"Then why are we here, Lex?"
"As I said, Clark, dinner." The waiters arrived. "Ah, here's our food."
"Let me walk with you," Lex said while putting on his overcoat. "You're not far from here."
They stood outside Angelino's. Lex waved the valet away before Clark could answer. "Tell my driver to go back to the tower," he said.
Clark started walking. "Lex, how are you going to get home?"
He smiled, put his hands in his pockets. "Let me worry about that."
And much like dinner had been, they didn't say much as they walked, shoulders practically touching, the few blocks to Clark's apartment complex.
Behind them, Lex's security car followed, keeping half a block distant.
"Do they have to do that?" Clark said, irritated.
"I no longer have you as my personal protector, Clark," Lex said, looking at a street lamp.
Maybe this was a lead-in to another proposed alliance so Clark didn't respond. Lex always had a game plan. Clark just hadn't figured out this particular one yet.
"Well, here you are," Lex said as they reached the steps and Clark took out his keys.
And maybe it was the way Lex stood there at the bottom of the steps, hesitant, so human-looking and alone, that made Clark turn from the door and say, "Do you want to come in for coffee?"
Lex gave him a startled smile. "I could do that," he said. He waved off his security team and followed Clark in.
"It's not much," Clark said as they entered the apartment. He'd always kept things spartan, simple, with only the faint touches of home. Having Lex peer at his bookshelf, pick up a picture, felt like inviting a Borzoi to mix it up with the mutts at the dog park.
"It's very you," Lex said, turning. He put down the photo of Chloe in Japan, took off his coat, laid it on the arm of the couch. "May I?" he said, glancing at Clark's pitiful CD shelf.
"Go ahead. I'll put the coffee on."
He'd only put the first scoop in when he heard Belle and Sebastien drift in from the living room. "I gave you this," Lex said from the doorway.
True, a just because present, years ago. "Not really my thing," Clark said.
"A guess gone bad," Lex said. "I had to guess so much with you."
He put in the last scoop, put in the water. "Well, you don't know everything, Lex."
"No, but I'm working on it." And he moved forward, leaned against the kitchenette counter, close, gazed sidelong at Clark.
And Clark felt that vertigo, the past and the present dancing pin-pricks on his skin. Even Lex's haute couture cologne smelled the same. Odd, for all the times that he'd faced him down, hair slicked back and uniform on, he knew that Lex had changed that. You've got to keep pace with the times, Clark, Lex had once said after pocketing a double-shot on the table. Never let your opponent think you a creature of habit.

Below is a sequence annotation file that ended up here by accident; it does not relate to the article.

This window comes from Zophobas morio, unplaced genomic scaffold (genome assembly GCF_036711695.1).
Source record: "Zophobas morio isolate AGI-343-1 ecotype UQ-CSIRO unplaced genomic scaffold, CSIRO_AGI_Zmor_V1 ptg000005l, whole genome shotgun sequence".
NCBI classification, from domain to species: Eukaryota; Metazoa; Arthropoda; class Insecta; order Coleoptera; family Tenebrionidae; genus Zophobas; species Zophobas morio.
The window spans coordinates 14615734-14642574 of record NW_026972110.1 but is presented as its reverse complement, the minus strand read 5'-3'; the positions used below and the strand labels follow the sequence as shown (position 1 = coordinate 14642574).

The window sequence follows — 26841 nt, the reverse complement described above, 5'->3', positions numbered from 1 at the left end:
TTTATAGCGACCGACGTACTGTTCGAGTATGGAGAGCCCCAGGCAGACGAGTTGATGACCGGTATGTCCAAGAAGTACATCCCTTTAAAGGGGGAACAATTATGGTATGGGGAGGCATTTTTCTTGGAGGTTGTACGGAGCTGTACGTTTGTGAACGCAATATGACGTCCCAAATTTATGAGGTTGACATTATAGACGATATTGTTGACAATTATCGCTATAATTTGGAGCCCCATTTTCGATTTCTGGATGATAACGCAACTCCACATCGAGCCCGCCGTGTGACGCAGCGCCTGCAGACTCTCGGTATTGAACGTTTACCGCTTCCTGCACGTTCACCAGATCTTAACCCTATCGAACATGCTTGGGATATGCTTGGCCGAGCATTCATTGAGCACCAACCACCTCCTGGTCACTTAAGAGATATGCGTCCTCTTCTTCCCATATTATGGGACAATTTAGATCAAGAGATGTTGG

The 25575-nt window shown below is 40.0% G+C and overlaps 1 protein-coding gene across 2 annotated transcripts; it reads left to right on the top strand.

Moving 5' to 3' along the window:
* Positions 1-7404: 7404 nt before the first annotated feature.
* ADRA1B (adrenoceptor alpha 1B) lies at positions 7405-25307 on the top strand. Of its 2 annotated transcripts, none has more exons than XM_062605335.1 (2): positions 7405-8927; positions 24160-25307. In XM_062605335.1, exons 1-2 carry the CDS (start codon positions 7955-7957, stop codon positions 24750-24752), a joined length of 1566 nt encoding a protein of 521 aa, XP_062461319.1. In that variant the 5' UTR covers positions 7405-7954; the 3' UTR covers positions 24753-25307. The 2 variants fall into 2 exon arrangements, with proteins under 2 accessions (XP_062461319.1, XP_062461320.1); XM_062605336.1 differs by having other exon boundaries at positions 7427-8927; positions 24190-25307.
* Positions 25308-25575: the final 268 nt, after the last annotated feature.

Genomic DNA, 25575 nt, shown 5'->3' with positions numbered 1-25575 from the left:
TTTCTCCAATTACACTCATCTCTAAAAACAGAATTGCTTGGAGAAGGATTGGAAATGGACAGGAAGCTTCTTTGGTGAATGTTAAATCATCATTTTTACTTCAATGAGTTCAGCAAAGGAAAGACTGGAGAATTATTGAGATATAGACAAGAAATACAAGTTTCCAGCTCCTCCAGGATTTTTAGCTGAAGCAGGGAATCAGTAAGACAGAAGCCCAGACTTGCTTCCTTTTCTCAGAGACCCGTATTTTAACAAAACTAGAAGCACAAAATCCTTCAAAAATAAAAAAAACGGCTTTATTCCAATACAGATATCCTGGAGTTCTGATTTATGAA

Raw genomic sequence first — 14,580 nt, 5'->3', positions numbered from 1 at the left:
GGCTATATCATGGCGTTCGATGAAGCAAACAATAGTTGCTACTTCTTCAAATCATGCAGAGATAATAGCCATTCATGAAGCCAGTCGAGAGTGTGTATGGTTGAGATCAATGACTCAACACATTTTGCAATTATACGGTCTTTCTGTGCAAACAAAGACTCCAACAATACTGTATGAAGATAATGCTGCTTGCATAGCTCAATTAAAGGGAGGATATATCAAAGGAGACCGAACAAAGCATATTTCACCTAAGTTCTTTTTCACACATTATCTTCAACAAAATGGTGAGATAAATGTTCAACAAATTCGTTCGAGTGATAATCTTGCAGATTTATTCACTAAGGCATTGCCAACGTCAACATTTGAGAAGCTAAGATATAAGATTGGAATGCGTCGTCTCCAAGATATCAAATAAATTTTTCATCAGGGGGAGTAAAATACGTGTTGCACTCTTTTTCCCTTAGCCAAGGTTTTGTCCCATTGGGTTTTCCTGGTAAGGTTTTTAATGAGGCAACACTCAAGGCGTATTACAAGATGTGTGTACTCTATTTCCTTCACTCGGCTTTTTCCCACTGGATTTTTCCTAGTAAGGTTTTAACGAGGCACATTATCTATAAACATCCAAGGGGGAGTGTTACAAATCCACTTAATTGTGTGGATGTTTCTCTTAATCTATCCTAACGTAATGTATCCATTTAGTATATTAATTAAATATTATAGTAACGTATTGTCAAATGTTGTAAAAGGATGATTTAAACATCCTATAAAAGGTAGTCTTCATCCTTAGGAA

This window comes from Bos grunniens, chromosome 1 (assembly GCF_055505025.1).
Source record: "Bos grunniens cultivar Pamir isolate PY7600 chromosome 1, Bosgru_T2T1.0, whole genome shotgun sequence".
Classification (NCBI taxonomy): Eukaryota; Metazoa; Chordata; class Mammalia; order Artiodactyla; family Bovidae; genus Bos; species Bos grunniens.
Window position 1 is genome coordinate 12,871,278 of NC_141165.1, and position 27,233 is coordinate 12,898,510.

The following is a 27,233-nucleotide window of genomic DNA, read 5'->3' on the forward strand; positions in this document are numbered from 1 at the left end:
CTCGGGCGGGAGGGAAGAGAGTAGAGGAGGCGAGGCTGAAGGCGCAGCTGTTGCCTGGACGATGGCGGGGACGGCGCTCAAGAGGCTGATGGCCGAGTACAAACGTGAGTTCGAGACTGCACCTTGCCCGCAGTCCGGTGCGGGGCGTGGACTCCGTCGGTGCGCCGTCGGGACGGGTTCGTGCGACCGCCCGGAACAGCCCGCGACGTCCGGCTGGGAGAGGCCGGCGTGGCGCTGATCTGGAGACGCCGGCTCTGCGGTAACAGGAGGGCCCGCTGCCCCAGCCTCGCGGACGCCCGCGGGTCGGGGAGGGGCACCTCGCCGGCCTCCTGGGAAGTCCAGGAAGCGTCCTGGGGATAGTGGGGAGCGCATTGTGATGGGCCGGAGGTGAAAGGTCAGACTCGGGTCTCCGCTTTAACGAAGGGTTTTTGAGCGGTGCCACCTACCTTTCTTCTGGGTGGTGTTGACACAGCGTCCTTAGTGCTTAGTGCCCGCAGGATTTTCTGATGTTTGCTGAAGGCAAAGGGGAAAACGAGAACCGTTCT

Lex reached down, hand brushing by Clark's as he picked up the half-empty coffee can.
"Brown Mountain? Really, Clark, are you trying to keep yourself in business?"
"What's that supposed to mean?" Mr. Coffee chortled merrily away, percolating.
"Even with your meager salary, I'd think you'd buy Fair Trade. Didn't you just bust up a forced labor plantation in Guatemala last week?"
And he had. The camp quarters...it was horrible. He'd burned the whole thing to the ground, searing the timbers, as he carried the last child out.
Steam wafted from the top of the pot, the carafe almost full.
"What do you care, Lex?"
"Oh, I don't," he said, eyes locking with Clark's. "The parent company's a good stock. I just don't care for crap coffee."
He took a deep breath, started to put the mugs away.
"Clark, the damage is already done," Lex said, soft, hand on his shoulder now. "Let's just have the coffee." And Lex picked up the pot, poured two cups.
Clark picked up his, took one swallow, put it down. If it ever had been good, it only tasted horrible now.
"Besides," Lex said, putting down his own mug next to Clark's, "Coffee's just a modern-day euphemism, isn't it?" His hand moved from Clark's shoulder, down to his waist. He whispered, "Are you still the tease, Clark? Don't you kiss on the first date?"
Clark didn't say anything, only braced his hands against the counter, closed his eyes.
"I know you're lonely, Clark," Lex said, voice rough, nuzzling his neck, hand slipping down to his ass.
And Lex should know that. He's made sure of it over the years. Lex was taking his life into his hands here. He had to know that too. For Lex, for all his calculations and certainties, the precipice enticed him, that freefall.
Freefall and gravity. But they lived in a world where men could fly, gravity defied, time could flow backwards, worlds could be destroyed and created. So Clark turned slightly, placed his mouth by Lex's ear. "Yeah," he said. "I am."
By the time Lex led him to the bedroom, both shirts were off, cast on the kitchen floor. He pushed Clark back onto that Smallville quilt.
"Have you ever been with a man?" he said, mouth tracing Clark's collarbone. "Don't...don't lie to me."
So Clark said nothing. If he bothered to deny it, Lex would only take that as a yes and Wayne Industries would be under full-scale corporate attack.
There had been only Lois, a world and a lifetime ago.
Lex paused, pulling back. Clark allowed the scrutiny until Lex laughed in wonder, disbelief. "I'll take this slow then," he whispered, leaning back in.
Clark had drifted to sleep. He woke up to find Lex dressed, adjusting his cufflinks. He sighed, rolled to check the clock. Three in the morning.
"There's nothing like the feel and taste of a woman, is there, Clark?" Lex said, picking up his watch from the nightstand. "Nothing like it in the world."
Clark gazed up at the ceiling.
"In my experience," Lex said, putting on his coat, "No man can match that."
Clark didn't bother to sigh again. Lex must have gathered his shirt from the kitchen, his coat from the living room. If he really wanted to sneak out, he would have done so.
Lex made a show of checking the time, opening up his cell phone.
"What did you expect?" he said, as calmly vicious as he'd ever been. "Weekends in the Hamptons? Antiquing?" He snorted. "Really, Clark, you're much too easy."
Years ago, yes, he would have felt shame. But not now. Even if it was all about winning, plateaus, his body had been a battlefield for too long.
"Lex," he said, calm and cool. "I never expect anything from you."